Mandy Baker Johnson

Living without Shadows

Tag: imagination

NaNoWriMo: What I Learned

What an exciting (but exhausting) adventure was NaNoWriMo last month! I had a fantastic time writing my 50,000 words in less than 30 days, and learned a lot during the process.

Getting to Know My Characters

There were surprises in getting to know my characters. This story (orphans Jay, Poppy, Robyn and Blu stand only a few inches high and live in a tree; when their home is threatened with demolition they become refugees overnight) was one I have carried in my head since I was a child.

In my head, Robyn was always my main character and very lovable.

On paper, Jay – in his quiet, unobtrusive way – took centre stage early on and stayed there. And I was okay with that, if surprised. Robyn turned out to be quite selfish and lazy though she had good qualities too.

In my head, Poppy was very much a bossy big sister, a bit stressed, rather controlling.

On paper, I found Poppy intriguing. Like Shrek, she has layers, and I enjoyed the process of her allowing me to peel them back and find the real person beneath. Actually, I think she was quite a lonely and misunderstood character, often taken for granted by her siblings. She also took me completely by surprise with her archery skills when a fox raided their camp late one night. I didn’t see that one coming!

getting-to-know-characters

Just Go With It

A big part of doing NaNoWriMo for me was having fun getting to know my characters and letting them take over the story. For the first few thousand words, I wrote and they did whatever I told them.

But what a thrill for me when they suddenly started to think for themselves and do what they wanted.

The showdown came when they were fleeing the destruction of their tree home. I wanted them to hike through the woods. They thought escaping down river was best. We argued on and off all night. They won. And I’m sure the story is the better for it. From that moment onward, I let them take charge and simply followed where they led.

Leave and Start Mid-Scene

More experienced writers recommend leaving mid-scene when finishing writing for the day so that you have something exciting to come back to. I found this very useful. Initially, I switched off my laptop at the end of a scene, but found it much harder to get going the next day.

When you leave mid-scene, it’s easier to get started and keep going because your imagination is quickly stimulated.

Writers’ Block

A writer-friend recommended giving your characters emergencies and issues to handle when you’re stuck for where to go next with the story. I did this a lot. My poor little fictional family! But it was fascinating to see what they did with the various problems I threw at them and how well they coped.

Thankfully, this prevented me from getting writers’ block and from feeling like the story was flopping in the middle of the month.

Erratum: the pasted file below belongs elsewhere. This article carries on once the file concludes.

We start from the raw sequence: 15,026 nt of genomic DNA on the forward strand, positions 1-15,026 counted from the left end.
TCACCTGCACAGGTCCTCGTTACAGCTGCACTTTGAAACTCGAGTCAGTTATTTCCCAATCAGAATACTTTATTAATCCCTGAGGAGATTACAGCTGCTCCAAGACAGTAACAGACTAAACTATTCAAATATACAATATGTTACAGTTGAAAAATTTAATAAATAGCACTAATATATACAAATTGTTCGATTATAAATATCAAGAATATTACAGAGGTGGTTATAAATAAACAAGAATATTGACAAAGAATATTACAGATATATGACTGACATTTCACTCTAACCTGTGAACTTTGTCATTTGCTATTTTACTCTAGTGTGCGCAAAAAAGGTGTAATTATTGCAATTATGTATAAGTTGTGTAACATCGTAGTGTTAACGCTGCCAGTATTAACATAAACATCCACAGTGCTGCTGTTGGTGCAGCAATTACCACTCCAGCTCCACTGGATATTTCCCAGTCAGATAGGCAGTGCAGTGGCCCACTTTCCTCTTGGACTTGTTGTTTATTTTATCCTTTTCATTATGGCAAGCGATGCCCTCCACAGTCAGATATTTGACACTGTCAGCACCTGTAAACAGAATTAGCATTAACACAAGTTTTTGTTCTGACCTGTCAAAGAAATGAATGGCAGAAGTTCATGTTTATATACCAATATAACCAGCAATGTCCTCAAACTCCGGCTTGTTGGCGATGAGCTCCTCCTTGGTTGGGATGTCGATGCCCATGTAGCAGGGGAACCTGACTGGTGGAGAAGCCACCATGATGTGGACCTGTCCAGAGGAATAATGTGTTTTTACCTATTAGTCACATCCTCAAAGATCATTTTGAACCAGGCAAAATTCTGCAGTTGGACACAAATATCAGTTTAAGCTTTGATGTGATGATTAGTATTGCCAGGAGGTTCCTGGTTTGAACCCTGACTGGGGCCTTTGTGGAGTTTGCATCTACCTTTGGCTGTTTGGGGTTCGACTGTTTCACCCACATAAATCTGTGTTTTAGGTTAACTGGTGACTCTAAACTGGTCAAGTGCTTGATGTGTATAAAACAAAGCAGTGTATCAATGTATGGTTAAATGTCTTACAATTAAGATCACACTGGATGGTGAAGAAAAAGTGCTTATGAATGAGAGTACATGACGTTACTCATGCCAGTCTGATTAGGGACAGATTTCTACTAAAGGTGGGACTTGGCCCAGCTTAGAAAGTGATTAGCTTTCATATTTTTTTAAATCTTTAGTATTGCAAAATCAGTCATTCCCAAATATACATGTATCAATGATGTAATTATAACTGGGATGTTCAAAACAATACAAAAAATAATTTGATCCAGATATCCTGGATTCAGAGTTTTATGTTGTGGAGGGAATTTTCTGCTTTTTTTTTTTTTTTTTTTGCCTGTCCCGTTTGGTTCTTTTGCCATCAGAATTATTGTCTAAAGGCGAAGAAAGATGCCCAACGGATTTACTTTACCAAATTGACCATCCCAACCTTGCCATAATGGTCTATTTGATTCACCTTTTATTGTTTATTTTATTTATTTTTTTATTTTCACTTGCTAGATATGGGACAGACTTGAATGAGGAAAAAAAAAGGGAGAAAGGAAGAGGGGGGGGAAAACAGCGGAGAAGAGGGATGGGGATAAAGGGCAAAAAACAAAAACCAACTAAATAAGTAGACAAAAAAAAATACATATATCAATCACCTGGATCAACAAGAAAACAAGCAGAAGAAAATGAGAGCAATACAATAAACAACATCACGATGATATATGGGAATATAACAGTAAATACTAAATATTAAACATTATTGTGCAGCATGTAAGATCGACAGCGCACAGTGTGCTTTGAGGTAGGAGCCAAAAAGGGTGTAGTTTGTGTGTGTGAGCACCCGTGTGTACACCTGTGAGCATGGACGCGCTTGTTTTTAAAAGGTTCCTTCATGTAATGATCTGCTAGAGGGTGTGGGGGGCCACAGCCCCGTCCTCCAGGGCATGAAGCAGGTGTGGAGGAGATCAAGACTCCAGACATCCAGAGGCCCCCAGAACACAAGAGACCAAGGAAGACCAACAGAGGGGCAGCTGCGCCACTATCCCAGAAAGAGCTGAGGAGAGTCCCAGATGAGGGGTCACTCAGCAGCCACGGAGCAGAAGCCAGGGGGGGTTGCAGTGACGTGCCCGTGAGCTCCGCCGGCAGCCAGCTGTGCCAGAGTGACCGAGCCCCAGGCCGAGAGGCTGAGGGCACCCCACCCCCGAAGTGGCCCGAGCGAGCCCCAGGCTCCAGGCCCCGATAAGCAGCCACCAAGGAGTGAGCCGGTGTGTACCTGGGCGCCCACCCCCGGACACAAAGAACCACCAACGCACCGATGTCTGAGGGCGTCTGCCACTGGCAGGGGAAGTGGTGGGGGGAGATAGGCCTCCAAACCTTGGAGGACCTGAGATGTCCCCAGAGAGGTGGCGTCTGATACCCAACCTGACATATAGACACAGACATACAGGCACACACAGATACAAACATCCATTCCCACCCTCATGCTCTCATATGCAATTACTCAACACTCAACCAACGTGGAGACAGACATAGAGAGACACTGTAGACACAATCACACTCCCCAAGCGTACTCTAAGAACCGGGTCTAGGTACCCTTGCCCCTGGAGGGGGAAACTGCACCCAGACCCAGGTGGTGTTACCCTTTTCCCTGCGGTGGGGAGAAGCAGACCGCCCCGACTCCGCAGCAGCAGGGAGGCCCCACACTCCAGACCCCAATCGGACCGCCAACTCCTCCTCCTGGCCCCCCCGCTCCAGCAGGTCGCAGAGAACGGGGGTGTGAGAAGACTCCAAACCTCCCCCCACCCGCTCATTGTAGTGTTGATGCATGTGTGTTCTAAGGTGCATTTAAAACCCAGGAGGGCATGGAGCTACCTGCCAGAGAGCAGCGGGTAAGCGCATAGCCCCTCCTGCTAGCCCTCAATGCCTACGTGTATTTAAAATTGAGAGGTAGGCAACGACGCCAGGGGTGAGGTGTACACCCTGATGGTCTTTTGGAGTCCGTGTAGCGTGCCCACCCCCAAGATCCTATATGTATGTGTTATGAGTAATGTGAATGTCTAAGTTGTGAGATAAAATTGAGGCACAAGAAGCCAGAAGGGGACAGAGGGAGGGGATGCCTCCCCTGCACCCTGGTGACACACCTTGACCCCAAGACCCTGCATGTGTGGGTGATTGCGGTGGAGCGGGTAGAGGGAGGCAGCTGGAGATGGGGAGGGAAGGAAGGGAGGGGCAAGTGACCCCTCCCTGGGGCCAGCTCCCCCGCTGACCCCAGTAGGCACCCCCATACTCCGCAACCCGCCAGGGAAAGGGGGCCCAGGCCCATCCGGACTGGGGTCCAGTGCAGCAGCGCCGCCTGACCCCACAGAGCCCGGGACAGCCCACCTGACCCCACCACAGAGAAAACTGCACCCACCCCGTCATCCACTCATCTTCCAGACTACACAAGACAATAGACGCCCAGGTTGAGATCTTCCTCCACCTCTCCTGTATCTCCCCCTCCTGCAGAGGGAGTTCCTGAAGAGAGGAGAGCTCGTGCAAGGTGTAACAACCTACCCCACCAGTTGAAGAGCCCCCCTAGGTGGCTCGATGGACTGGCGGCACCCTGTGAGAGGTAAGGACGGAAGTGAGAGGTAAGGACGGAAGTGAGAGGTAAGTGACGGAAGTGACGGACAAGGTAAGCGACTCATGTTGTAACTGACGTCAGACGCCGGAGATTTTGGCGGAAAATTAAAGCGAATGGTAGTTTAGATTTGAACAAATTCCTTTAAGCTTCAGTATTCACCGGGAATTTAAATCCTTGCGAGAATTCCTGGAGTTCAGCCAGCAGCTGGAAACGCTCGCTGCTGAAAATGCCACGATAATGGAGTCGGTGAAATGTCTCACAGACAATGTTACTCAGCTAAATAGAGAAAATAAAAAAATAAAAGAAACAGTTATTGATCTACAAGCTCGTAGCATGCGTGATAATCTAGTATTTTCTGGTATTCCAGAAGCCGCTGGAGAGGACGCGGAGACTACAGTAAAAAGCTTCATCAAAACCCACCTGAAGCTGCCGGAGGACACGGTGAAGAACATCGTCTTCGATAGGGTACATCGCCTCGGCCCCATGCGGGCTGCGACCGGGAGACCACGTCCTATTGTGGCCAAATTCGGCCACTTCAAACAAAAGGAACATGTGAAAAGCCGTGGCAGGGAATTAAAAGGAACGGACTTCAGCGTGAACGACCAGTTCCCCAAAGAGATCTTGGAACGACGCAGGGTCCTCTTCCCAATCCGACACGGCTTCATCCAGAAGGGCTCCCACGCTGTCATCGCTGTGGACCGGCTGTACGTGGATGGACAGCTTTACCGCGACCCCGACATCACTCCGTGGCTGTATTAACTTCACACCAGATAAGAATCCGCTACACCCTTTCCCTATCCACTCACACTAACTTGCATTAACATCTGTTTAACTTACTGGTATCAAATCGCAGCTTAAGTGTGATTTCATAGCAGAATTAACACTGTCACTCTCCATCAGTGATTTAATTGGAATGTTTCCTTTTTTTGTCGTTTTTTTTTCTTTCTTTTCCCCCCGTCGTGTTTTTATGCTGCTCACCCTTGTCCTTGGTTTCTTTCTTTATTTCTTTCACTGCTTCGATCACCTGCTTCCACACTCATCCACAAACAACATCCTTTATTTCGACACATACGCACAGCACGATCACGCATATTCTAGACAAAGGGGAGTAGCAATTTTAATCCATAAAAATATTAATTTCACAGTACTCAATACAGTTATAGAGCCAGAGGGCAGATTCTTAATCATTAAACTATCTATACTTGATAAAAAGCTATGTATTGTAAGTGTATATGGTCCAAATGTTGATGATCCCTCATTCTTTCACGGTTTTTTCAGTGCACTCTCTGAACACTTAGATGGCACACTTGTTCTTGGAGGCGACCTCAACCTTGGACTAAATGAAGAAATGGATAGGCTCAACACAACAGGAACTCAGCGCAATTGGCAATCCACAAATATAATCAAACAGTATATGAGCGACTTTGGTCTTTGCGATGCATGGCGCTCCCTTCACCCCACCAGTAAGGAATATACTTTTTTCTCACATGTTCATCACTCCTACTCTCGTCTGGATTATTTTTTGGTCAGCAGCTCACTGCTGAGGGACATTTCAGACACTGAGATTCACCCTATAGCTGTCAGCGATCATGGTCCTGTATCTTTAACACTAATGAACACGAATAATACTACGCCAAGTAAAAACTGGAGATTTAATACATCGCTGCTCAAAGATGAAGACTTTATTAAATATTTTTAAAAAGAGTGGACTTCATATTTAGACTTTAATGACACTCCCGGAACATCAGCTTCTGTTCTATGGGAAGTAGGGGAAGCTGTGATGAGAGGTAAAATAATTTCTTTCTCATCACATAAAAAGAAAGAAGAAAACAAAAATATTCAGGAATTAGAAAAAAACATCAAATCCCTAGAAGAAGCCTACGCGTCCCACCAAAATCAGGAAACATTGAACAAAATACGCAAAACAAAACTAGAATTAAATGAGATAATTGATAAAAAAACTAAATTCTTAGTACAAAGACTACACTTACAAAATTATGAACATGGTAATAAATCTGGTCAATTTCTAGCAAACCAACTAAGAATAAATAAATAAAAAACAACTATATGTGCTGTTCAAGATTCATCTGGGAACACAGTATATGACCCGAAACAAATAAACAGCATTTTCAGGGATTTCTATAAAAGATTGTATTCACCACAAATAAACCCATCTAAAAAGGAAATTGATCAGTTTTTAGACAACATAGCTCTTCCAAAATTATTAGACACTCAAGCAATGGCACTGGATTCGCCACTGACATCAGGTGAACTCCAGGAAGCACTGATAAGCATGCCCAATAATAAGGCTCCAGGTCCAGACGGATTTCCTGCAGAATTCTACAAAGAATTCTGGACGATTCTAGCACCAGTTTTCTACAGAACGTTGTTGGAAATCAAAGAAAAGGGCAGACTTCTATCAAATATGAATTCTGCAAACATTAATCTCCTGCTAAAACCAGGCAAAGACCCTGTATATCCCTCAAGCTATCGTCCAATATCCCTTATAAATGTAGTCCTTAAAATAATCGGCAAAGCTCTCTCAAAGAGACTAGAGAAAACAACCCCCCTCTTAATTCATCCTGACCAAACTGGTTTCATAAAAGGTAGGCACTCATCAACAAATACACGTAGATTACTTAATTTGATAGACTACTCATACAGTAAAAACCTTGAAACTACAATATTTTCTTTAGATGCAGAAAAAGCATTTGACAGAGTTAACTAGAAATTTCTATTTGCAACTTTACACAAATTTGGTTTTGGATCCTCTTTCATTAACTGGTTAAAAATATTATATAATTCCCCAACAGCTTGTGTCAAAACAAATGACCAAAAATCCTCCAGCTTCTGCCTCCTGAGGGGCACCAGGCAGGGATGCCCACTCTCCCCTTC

Writing Buddies

With all my fine resolutions, I may not have started NaNoWriMo if not for my writing-buddies who spurred me on. On Day One, I wrote nothing. It was pretty daunting being faced with a mountain of 50,000 words in a month. But my friends emailed to ask how the word count was going and encourage me to get started. On Day Two, I began to write.

Thank you Janey, Wendy, Fiona and Angela 🙂

 

Create

I loved making up stories with my teddies and dolls when I was little. I even created a family made from empty toilet rolls at one stage. My imagination was fertile and fun. After Christmas when the balloons were taken down from the ceiling, I made up all sorts of stories as the air slowly leaked from them, leaving them deflated bits of uninteresting rubber.

Growing into adulthood, my imagination remained as fertile as ever but became unhealthy rather than fun. My secret stories were fit more for a cesspit than my mind, and fear became even more embedded into who I was. It was as bad for my soul as air leaking from a balloon. But, thankfully, Jesus got hold of me, gently but powerfully cleaned up my mind, and rescued me from fear.  He blew in life-giving air, inflating me to be more the person He created me to be.

We’re all creative in some way, whether it’s scribbling stories, designing skyscrapers, or finding a better way of using limited space in our kitchen cupboards. Not surprising really, since we are made like the One who created us.

To believe in God as creator is to have the security that life has meaning; we are important to Someone; Someone loves us.

Refusing to believe this, we think, lets us off the hook: if we arrived by accident, we don’t have to answer to anyone, therefore we can do as we like. Life ultimately becomes meaningless and, deep down, we don’t believe we have any value at all. What a sad lie.

God created you because He loves you. He has always loved you, and He has good things planned for you.

 

The Great Escape

Did you know that a group of writers is called a worship? That’s what was happening at Scargill House last weekend. A bunch of people worshiping.

Many of us have become friends online and it was good to meet for the first time ‘in the flesh’ or catch up with real rather than virtual hugs.

Adrian and Bridget Plass were our hosts along with Tony Collins, standing in for his wife Pen Wilcock who was at home because of family commitments.

The theme of the weekend was the great escape. Bridget began on Friday evening by reminding us read more.

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